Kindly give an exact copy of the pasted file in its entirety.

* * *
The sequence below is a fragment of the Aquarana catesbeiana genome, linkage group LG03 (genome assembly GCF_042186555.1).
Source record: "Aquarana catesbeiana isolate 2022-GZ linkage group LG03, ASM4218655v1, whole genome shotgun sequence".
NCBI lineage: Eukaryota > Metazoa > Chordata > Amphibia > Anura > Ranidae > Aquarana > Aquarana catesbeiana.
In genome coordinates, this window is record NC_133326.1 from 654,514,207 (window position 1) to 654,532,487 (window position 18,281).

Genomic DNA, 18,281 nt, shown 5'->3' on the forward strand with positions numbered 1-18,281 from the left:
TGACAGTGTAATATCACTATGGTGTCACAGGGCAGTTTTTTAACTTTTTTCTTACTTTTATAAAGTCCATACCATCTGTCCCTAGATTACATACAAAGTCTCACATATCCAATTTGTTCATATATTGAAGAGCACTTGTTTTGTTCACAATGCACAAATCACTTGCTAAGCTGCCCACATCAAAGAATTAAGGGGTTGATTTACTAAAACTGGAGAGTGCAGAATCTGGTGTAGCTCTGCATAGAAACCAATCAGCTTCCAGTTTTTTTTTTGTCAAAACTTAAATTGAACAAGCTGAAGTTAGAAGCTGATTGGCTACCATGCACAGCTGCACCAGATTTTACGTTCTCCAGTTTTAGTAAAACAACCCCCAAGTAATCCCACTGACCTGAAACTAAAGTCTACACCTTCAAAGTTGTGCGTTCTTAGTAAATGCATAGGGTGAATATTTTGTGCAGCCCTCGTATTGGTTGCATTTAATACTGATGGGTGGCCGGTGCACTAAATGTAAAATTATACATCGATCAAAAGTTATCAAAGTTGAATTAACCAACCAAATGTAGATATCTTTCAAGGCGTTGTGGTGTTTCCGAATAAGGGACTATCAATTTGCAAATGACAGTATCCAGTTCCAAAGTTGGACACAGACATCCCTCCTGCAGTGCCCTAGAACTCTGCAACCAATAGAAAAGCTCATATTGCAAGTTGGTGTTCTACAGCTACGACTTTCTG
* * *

The sequence below is a fragment of the Aquarana catesbeiana genome, linkage group LG03 (genome assembly GCF_042186555.1).
Source record: "Aquarana catesbeiana isolate 2022-GZ linkage group LG03, ASM4218655v1, whole genome shotgun sequence".
NCBI lineage: Eukaryota > Metazoa > Chordata > Amphibia > Anura > Ranidae > Aquarana > Aquarana catesbeiana.
In genome coordinates, this window is record NC_133326.1 from 654,514,207 (window position 1) to 654,532,487 (window position 18,281).

Genomic DNA, 18,281 nt, shown 5'->3' on the forward strand with positions numbered 1-18,281 from the left:
TGACAGTGTAATATCACTATGGTGTCACAGGGCAGTTTTTTAACTTTTTTCTTACTTTTATAAAGTCCATACCATCTGTCCCTAGATTACATACAAAGTCTCACATATCCAATTTGTTCATATATTGAAGAGCACTTGTTTTGTTCACAATGCACAAATCACTTGCTAAGCTGCCCACATCAAAGAATTAAGGGGTTGATTTACTAAAACTGGAGAGTGCAGAATCTGGTGTAGCTCTGCATAGAAACCAATCAGCTTCCAGTTTTTTTTTTGTCAAAACTTAAATTGAACAAGCTGAAGTTAGAAGCTGATTGGCTACCATGCACAGCTGCACCAGATTTTACGTTCTCCAGTTTTAGTAAAACAACCCCCAAGTAATCCCACTGACCTGAAACTAAAGTCTACACCTTCAAAGTTGTGCGTTCTTAGTAAATGCATAGGGTGAATATTTTGTGCAGCCCTCGTATTGGTTGCATTTAATACTGATGGGTGGCCGGTGCACTAAATGTAAAATTATACATCGATCAAAAGTTATCAAAGTTGAATTAACCAACCAAATGTAGATATCTTTCAAGGCGTTGTGGTGTTTCCGAATAAGGGACTATCAATTTGCAAATGACAGTATCCAGTTCCAAAGTTGGACACAGACATCCCTCCTGCAGTGCCCTAGAACTCTGCAACCAATAGAAAAGCTCATATTGCAAGTTGGTGTTCTACAGCTACGACTTTCTG